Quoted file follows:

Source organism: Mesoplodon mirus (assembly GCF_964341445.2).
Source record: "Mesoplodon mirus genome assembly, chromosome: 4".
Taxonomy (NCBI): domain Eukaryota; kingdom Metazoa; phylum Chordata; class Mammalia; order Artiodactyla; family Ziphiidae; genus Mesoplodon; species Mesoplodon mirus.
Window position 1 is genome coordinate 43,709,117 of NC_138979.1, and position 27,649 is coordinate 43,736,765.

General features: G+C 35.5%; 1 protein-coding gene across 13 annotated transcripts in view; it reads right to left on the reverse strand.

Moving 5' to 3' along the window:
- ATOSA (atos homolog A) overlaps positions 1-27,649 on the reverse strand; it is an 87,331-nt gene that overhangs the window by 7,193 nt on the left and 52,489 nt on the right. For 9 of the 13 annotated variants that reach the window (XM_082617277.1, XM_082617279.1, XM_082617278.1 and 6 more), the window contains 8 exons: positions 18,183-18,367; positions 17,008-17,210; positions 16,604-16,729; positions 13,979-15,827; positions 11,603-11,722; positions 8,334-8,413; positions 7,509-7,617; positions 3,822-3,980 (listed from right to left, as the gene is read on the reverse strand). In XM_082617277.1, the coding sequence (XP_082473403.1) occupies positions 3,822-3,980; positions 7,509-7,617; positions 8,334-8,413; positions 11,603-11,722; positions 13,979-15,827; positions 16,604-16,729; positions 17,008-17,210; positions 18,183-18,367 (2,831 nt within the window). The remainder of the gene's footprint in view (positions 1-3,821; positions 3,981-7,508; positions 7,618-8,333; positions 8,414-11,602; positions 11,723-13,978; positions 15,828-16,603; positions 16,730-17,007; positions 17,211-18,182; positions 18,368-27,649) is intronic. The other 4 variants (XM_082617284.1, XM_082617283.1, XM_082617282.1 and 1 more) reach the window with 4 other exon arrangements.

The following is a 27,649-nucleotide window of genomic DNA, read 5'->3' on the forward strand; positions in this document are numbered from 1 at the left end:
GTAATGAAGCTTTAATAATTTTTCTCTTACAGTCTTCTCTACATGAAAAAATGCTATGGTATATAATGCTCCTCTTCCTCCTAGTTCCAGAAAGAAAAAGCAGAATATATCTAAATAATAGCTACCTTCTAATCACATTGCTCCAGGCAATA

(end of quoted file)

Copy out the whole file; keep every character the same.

Source organism: Mesoplodon mirus (assembly GCF_964341445.2).
Source record: "Mesoplodon mirus genome assembly, chromosome: 4".
Taxonomy (NCBI): domain Eukaryota; kingdom Metazoa; phylum Chordata; class Mammalia; order Artiodactyla; family Ziphiidae; genus Mesoplodon; species Mesoplodon mirus.
Window position 1 is genome coordinate 43,709,117 of NC_138979.1, and position 27,649 is coordinate 43,736,765.

General features: G+C 35.5%; 1 protein-coding gene across 13 annotated transcripts in view; it reads right to left on the reverse strand.

Moving 5' to 3' along the window:
- ATOSA (atos homolog A) overlaps positions 1-27,649 on the reverse strand; it is an 87,331-nt gene that overhangs the window by 7,193 nt on the left and 52,489 nt on the right. For 9 of the 13 annotated variants that reach the window (XM_082617277.1, XM_082617279.1, XM_082617278.1 and 6 more), the window contains 8 exons: positions 18,183-18,367; positions 17,008-17,210; positions 16,604-16,729; positions 13,979-15,827; positions 11,603-11,722; positions 8,334-8,413; positions 7,509-7,617; positions 3,822-3,980 (listed from right to left, as the gene is read on the reverse strand). In XM_082617277.1, the coding sequence (XP_082473403.1) occupies positions 3,822-3,980; positions 7,509-7,617; positions 8,334-8,413; positions 11,603-11,722; positions 13,979-15,827; positions 16,604-16,729; positions 17,008-17,210; positions 18,183-18,367 (2,831 nt within the window). The remainder of the gene's footprint in view (positions 1-3,821; positions 3,981-7,508; positions 7,618-8,333; positions 8,414-11,602; positions 11,723-13,978; positions 15,828-16,603; positions 16,730-17,007; positions 17,211-18,182; positions 18,368-27,649) is intronic. The other 4 variants (XM_082617284.1, XM_082617283.1, XM_082617282.1 and 1 more) reach the window with 4 other exon arrangements.

The following is a 27,649-nucleotide window of genomic DNA, read 5'->3' on the forward strand; positions in this document are numbered from 1 at the left end:
GTAATGAAGCTTTAATAATTTTTCTCTTACAGTCTTCTCTACATGAAAAAATGCTATGGTATATAATGCTCCTCTTCCTCCTAGTTCCAGAAAGAAAAAGCAGAATATATCTAAATAATAGCTACCTTCTAATCACATTGCTCCAGGCAATA